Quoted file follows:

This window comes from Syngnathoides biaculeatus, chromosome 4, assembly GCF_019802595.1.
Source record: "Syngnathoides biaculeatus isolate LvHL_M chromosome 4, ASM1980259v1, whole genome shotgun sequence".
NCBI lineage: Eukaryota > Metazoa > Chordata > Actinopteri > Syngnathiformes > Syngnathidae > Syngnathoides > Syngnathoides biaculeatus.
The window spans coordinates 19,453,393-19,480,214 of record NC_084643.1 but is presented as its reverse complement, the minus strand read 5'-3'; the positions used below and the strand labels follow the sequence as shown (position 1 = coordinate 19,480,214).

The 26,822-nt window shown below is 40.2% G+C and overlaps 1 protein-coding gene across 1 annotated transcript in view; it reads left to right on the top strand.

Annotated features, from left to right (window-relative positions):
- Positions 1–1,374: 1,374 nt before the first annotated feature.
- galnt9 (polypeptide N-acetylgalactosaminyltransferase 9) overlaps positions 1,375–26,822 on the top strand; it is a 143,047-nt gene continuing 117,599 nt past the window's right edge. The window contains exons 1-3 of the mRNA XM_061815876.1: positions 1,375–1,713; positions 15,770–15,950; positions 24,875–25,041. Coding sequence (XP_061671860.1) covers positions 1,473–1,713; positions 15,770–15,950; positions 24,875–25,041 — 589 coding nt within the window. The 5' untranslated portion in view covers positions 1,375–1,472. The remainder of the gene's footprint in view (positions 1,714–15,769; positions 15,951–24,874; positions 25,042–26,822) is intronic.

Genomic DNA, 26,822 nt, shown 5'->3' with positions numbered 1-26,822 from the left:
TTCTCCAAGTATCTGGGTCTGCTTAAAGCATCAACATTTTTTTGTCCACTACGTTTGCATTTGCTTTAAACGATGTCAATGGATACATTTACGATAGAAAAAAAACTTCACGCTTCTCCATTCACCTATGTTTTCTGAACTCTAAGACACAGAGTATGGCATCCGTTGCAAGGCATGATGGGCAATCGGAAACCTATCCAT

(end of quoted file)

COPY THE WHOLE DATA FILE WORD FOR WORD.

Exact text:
This window comes from Syngnathoides biaculeatus, chromosome 4, assembly GCF_019802595.1.
Source record: "Syngnathoides biaculeatus isolate LvHL_M chromosome 4, ASM1980259v1, whole genome shotgun sequence".
NCBI lineage: Eukaryota > Metazoa > Chordata > Actinopteri > Syngnathiformes > Syngnathidae > Syngnathoides > Syngnathoides biaculeatus.
The window spans coordinates 19,453,393-19,480,214 of record NC_084643.1 but is presented as its reverse complement, the minus strand read 5'-3'; the positions used below and the strand labels follow the sequence as shown (position 1 = coordinate 19,480,214).

The 26,822-nt window shown below is 40.2% G+C and overlaps 1 protein-coding gene across 1 annotated transcript in view; it reads left to right on the top strand.

Annotated features, from left to right (window-relative positions):
- Positions 1–1,374: 1,374 nt before the first annotated feature.
- galnt9 (polypeptide N-acetylgalactosaminyltransferase 9) overlaps positions 1,375–26,822 on the top strand; it is a 143,047-nt gene continuing 117,599 nt past the window's right edge. The window contains exons 1-3 of the mRNA XM_061815876.1: positions 1,375–1,713; positions 15,770–15,950; positions 24,875–25,041. Coding sequence (XP_061671860.1) covers positions 1,473–1,713; positions 15,770–15,950; positions 24,875–25,041 — 589 coding nt within the window. The 5' untranslated portion in view covers positions 1,375–1,472. The remainder of the gene's footprint in view (positions 1,714–15,769; positions 15,951–24,874; positions 25,042–26,822) is intronic.

Genomic DNA, 26,822 nt, shown 5'->3' with positions numbered 1-26,822 from the left:
TTCTCCAAGTATCTGGGTCTGCTTAAAGCATCAACATTTTTTTGTCCACTACGTTTGCATTTGCTTTAAACGATGTCAATGGATACATTTACGATAGAAAAAAAACTTCACGCTTCTCCATTCACCTATGTTTTCTGAACTCTAAGACACAGAGTATGGCATCCGTTGCAAGGCATGATGGGCAATCGGAAACCTATCCAT